by Shiromi Pinto

From sado-masochism to ethnic minority identity crisis; Elvis impersonator on the run to the harsh reality of an abortion clinic – this bizarre grouping just doesn’t do this novel justice. Here we have three characters all in need of relationships which will free them from their bonds, and the fast pace never lets you doubt they will achieve it, however extreme the form that might take.


Imperial Mini Cabs was little more than a bombed out Chinese take-away: the receptionist sat behind a singed counter taking bookings and giving fares. Behind her a door led into a makeshift kitchen complete with kettle, toaster, fridge, sink and wooden table. Angel had been back in London just one week, but he’d already managed to find work. The morning after his mother had almost caught his dad, Asma and him watching porn – the very morning after he’d arrived, in fact – he had found himself at Imperial, signing up for shifts that ran from 4pm to 4am four days a week. His approach to the job was functional – a way of getting out of the house and beyond the eye of suspicion. At the same time, he hustled for another job. To keep his voice well-oiled, he sang while waiting for fares, and if they didn’t mind, while taking them as well. It was during a particularly inspired rendition of ‘Love Me Tender’ that Angel met Carla.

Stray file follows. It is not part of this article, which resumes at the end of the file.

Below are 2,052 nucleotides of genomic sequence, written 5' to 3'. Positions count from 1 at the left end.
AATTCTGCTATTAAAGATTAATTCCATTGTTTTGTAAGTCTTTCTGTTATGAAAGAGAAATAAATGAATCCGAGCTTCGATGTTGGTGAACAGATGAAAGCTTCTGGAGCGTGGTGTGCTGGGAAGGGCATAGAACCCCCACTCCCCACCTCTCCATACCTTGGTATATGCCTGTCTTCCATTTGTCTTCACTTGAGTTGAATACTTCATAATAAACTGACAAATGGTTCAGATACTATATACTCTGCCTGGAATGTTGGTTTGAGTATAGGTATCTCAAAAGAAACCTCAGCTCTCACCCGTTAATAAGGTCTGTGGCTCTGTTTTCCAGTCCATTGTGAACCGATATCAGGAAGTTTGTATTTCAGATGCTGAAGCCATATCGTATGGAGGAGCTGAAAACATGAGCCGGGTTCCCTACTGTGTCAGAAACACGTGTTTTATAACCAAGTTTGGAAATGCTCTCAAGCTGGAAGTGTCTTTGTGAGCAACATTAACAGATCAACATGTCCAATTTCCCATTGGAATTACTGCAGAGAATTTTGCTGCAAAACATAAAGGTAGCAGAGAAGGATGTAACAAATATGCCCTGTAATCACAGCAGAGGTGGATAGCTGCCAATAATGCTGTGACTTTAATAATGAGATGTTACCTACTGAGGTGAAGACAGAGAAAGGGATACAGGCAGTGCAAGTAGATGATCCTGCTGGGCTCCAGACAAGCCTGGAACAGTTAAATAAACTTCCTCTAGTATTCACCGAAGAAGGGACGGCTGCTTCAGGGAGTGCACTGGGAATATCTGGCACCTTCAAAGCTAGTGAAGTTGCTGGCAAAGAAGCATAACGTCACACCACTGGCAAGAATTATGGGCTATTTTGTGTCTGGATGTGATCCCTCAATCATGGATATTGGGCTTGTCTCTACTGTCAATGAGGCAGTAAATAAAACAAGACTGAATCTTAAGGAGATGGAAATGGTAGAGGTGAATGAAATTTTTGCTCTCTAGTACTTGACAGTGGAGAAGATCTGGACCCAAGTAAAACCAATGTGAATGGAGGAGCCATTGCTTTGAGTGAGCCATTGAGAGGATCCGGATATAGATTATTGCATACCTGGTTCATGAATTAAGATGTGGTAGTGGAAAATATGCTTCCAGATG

The Buddha of Suburbia by Hanif Kureishi

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